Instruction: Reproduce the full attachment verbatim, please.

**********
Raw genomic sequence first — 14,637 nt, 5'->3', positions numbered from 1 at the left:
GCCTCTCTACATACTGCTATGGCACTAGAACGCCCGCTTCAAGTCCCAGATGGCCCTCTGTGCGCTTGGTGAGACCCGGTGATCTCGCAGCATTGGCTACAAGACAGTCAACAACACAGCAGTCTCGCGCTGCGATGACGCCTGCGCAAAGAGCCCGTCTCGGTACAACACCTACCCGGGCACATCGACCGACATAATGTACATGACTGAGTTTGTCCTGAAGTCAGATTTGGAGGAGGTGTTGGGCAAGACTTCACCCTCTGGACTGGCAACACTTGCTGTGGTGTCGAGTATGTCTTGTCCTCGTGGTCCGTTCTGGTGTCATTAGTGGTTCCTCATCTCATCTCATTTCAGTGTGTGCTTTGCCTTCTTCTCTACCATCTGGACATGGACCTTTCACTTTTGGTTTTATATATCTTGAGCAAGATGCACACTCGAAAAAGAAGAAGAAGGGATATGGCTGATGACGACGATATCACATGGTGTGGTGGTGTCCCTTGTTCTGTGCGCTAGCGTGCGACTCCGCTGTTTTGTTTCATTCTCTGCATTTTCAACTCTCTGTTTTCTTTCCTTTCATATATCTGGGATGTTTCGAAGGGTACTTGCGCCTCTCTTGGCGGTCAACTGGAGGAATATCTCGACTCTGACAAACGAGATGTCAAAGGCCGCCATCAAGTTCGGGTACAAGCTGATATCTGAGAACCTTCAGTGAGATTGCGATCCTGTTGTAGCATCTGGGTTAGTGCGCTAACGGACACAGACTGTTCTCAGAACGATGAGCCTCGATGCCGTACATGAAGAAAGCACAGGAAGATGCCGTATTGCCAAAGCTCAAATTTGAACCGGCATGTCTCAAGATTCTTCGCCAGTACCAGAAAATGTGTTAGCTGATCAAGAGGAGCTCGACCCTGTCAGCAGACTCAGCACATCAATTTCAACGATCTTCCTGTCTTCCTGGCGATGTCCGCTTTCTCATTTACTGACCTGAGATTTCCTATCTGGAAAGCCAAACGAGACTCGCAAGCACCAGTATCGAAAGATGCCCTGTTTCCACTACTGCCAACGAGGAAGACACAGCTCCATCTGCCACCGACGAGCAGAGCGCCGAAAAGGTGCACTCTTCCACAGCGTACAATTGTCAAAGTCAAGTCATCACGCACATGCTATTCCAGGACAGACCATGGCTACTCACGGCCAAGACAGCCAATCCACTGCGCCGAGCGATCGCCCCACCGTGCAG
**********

Raw genomic sequence first — 14,637 nt, 5'->3', positions numbered from 1 at the left:
GCCTCTCTACATACTGCTATGGCACTAGAACGCCCGCTTCAAGTCCCAGATGGCCCTCTGTGCGCTTGGTGAGACCCGGTGATCTCGCAGCATTGGCTACAAGACAGTCAACAACACAGCAGTCTCGCGCTGCGATGACGCCTGCGCAAAGAGCCCGTCTCGGTACAACACCTACCCGGGCACATCGACCGACATAATGTACATGACTGAGTTTGTCCTGAAGTCAGATTTGGAGGAGGTGTTGGGCAAGACTTCACCCTCTGGACTGGCAACACTTGCTGTGGTGTCGAGTATGTCTTGTCCTCGTGGTCCGTTCTGGTGTCATTAGTGGTTCCTCATCTCATCTCATTTCAGTGTGTGCTTTGCCTTCTTCTCTACCATCTGGACATGGACCTTTCACTTTTGGTTTTATATATCTTGAGCAAGATGCACACTCGAAAAAGAAGAAGAAGGGATATGGCTGATGACGACGATATCACATGGTGTGGTGGTGTCCCTTGTTCTGTGCGCTAGCGTGCGACTCCGCTGTTTTGTTTCATTCTCTGCATTTTCAACTCTCTGTTTTCTTTCCTTTCATATATCTGGGATGTTTCGAAGGGTACTTGCGCCTCTCTTGGCGGTCAACTGGAGGAATATCTCGACTCTGACAAACGAGATGTCAAAGGCCGCCATCAAGTTCGGGTACAAGCTGATATCTGAGAACCTTCAGTGAGATTGCGATCCTGTTGTAGCATCTGGGTTAGTGCGCTAACGGACACAGACTGTTCTCAGAACGATGAGCCTCGATGCCGTACATGAAGAAAGCACAGGAAGATGCCGTATTGCCAAAGCTCAAATTTGAACCGGCATGTCTCAAGATTCTTCGCCAGTACCAGAAAATGTGTTAGCTGATCAAGAGGAGCTCGACCCTGTCAGCAGACTCAGCACATCAATTTCAACGATCTTCCTGTCTTCCTGGCGATGTCCGCTTTCTCATTTACTGACCTGAGATTTCCTATCTGGAAAGCCAAACGAGACTCGCAAGCACCAGTATCGAAAGATGCCCTGTTTCCACTACTGCCAACGAGGAAGACACAGCTCCATCTGCCACCGACGAGCAGAGCGCCGAAAAGGTGCACTCTTCCACAGCGTACAATTGTCAAAGTCAAGTCATCACGCACATGCTATTCCAGGACAGACCATGGCTACTCACGGCCAAGACAGCCAATCCACTGCGCCGAGCGATCGCCCCACCGTGCAG